At least 16 killed in Congo tin mine attack

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At least 16 people were killed and dozens injured when armed militia attacked DRC largest tin mine, a government official and UN-sponsored radio said today.
Mines, often controlled by rebel groups who use their minerals to finance armed insurgences, are rarely targeted but the attack did not disrupt production.
Gunmen attacked the village of Mpama, a few kilometres from the Bisie cassiterite mine, in Congo’s violence-ravaged North Kivu province earlier this week.
“The provisional death toll is 16 dead,” North Kivu’s provincial mines minister Juma Balikwisha told Reuters.
“Security has been reinforced. We have sent elements. Activity at the mine has not been suspended,” said Dieudonne Tshishiku, an official for the Walikale district in which the mine is situated.
“We were buying as late as yesterday evening,” said John Kanyoni, a prominent trader in Goma, the main export point for minerals from North Kivu.
Raids on mines are uncommon, with many militia groups instead extorting money along mineral transport routes.
“Historically, armed groups have rarely attacked mining sites directly,” said Nicholas Garrett, a Congo mining expert with London-based Resource Consulting Services.
“This attack seems to be a departure from this pattern. It’s too early to say if this will lead to a long-term disruption of the trade.”
Conflict minerals
UN-supported Radio Okapi reported that local mining police believed as many as 40 people had been killed, while a mining official said the number of injured had risen to 65 from an earlier figure of 45.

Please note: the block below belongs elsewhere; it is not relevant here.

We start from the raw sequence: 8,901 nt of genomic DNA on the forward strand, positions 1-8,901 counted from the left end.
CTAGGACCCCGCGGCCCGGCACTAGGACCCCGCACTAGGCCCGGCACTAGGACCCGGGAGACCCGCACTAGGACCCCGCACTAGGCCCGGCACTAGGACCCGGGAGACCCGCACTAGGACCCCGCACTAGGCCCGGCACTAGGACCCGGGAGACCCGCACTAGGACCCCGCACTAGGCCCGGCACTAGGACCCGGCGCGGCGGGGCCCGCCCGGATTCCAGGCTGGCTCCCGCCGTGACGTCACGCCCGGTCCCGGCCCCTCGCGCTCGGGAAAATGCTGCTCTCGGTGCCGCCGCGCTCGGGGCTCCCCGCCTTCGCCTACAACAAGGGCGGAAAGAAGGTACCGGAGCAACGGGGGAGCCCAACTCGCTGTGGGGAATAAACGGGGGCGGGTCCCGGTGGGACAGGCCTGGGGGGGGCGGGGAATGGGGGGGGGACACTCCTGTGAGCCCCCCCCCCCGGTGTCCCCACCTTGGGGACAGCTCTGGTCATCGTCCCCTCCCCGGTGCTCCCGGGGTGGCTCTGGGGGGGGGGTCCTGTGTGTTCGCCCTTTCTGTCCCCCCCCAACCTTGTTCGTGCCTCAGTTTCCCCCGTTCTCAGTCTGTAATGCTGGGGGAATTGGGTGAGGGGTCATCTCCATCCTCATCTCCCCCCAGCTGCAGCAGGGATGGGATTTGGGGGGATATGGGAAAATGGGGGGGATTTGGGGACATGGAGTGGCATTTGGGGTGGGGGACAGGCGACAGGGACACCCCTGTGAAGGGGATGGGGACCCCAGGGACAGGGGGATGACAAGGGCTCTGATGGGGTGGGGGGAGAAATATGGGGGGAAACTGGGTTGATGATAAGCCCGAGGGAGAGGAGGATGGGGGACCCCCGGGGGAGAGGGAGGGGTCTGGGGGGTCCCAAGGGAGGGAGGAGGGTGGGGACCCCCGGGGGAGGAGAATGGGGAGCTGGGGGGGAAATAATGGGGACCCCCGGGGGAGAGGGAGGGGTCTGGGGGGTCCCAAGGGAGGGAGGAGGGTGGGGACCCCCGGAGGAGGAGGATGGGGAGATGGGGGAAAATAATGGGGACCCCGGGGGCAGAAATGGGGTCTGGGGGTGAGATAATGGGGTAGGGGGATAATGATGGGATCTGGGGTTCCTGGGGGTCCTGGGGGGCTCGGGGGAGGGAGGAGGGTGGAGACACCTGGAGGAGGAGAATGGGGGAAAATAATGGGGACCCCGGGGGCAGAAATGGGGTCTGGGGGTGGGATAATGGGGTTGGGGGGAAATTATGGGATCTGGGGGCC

Authorities say they suspect the attack was carried out by a new Mai Mai militia with links to the Rwandan Hutu rebel group the Democratic Forces for the Liberation of Rwanda (FDLR).
“It was effectively this new group with the support of the FDLR,” Balikwisha said.
US Secretary of State Hillary Clinton used her visit to Congo this week to call for the international community to look at steps towards breaking the link between mining and conflict in one of the world’s most violent regions.
The FDLR includes former Rwandan military and Interahamwe militia responsible for Rwanda’s genocide, in which some 800 000 Tutsis and moderate Hutus were killed during 100 days in 1994.
Congo’s army, with the backing of the world’s largest peacekeeping mission, launched operations against the FDLR this year in an effort to stamp out one of the root causes of more than a decade of violence in the east.
However, the anti-rebel campaign has inflicted a heavy toll on civilians, forcing hundreds of thousands of villagers to flee their homes. The FDLR has forged alliances with a number of Mai Mai militias and carried out a series of reprisal attacks that aid agencies say have killed hundreds of civilians.



Pic: Tin mine in the DRC